Michael CROSS edited Involuntary Vision: after Akira Kurosawa's Dreams (Avenue B, 2003), and is currently editing an anthology of the George Oppen Memorial Lectures at San Francisco State University. He publishes Atticus/Finch Chapbooks (, and his first book, in felt treeling, is forthcoming from Tucson, Arizona's Chax Press. He is currently a doctoral candidate at SUNY Buffalo.

K. Silem MOHAMMAD is the author of Breathalyzer (Edge Books, 2008), A Thousand Devils (Combo Books, 2004), and Deer Head Nation (Tougher Disguises, 2003). He has also co-edited and contributed to two books in Open Court's Popular Culture and Philosophy series: The Undead and Philosophy (2006) and Quentin Tarantino and Philosophy (2007). He co-edits the magazine Abraham Lincoln with Anne Boyer, and he maintains the popular poetics blog Lime Tree (
I have tickets for the upcoming Lebowski Fest here in Chicago. I can't wait to see No Country for Old Men. Javier Bardem is supposed to be the best screen psycho since Hannibel Lecter.

Friday, December 07, 2007

Of Diving Bells and Butterflies

When you're as famous as Julian Schnabel you get to show up at Cannes wearing your pajamas. From the director of Basquiat and Before Night Falls we now get The Diving Bell and the Butterfly. I'm looking forward to seeing the story of Jean-Dominique Bauby, an editor of French "Elle" who was almost completely paralyzed after suffering a massive stroke at the age of 43. Despite his condition, referred to as locked-in syndrome, Bauby eventually learned to communicate by blinking his left eyelid. He dictated his memoirs to his assistant based on an elaborate alphabet communicated by blinking his eye.

If Bell is as good as Basquiat and Before Night Falls it will be imminently watchable. Schnabel treats the silver screen like a big canvas and uses big swashes of color and dreamlike sequences to illustrate the lives of his characters. There's usually just the right mix of ingredients in Schnabel's surrealist cocktails.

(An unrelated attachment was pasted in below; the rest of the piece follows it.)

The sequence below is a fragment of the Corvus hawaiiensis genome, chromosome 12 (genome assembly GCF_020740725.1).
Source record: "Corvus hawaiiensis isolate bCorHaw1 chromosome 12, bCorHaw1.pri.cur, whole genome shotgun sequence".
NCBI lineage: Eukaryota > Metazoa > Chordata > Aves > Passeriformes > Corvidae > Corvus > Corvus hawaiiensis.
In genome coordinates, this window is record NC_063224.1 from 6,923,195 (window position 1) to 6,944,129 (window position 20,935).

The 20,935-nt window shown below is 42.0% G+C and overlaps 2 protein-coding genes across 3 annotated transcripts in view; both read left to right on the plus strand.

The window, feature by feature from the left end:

Tuesday, December 04, 2007

I'm included in the third issue of Vanitas . . . Vincent Katz's magazine.

Here's an interesting excerpt of an interview with
Aram Saroyan conducted by Pirooz M. Kalayeh. Saroyan's one-word poem "lighght" is one of my favorites. Unlike most poetry, poems such as this to a certain extent do require that the reader "gets it."


PK: In your poems, the word and image are simultaneously united. This blend creates an interesting shift in perception. In a sense, it requires a different way of looking, and that, for me, is a different way of being. I am often attracted to art that brings me such a moment of connection. Thank you for that.

I remember looking at a Jackson Pollock painting, and feeling a similar way. For one brief instant, there was a lack of thought. In that space, was the experience itself. It was akin to a "What's that smell?" moment. Of course, the "smell" was simply my previous conception of "looking" being dropped for some actual face-time with that moment.

Is this what you hope to achieve with your pieces? If so, how do you go about a poem's conception with such an intention in mind?

Aram Saroyan: I remember when I was a teenager my dad took me to the Museum of Modern Art in New York and I saw a work by Franz Kline for the first time, and I thought, this guy has really gone out of his way to make something ugly. The ugliness is probably what shifts the way you think, or the way you are, for a moment—I think that’s what you’re talking about. The poems by me you refer to are probably the ones in Complete Minimal Poems and they’re now forty years old. When the book came out I read it through from cover to cover a couple of times and had a number of different ideas about it. One was, it’s about a young man in his room and at the door of his room.

I didn’t have any particular conception I wanted to get across when I wrote or when I write today. I think artists think with their work, not before they go to work. After I finish a piece, I always wonder, does this work.

Eventually, after many years (or maybe it was just a couple of years), I realized that Franz Kline’s work was the height of elegance. So it changed and/or I changed.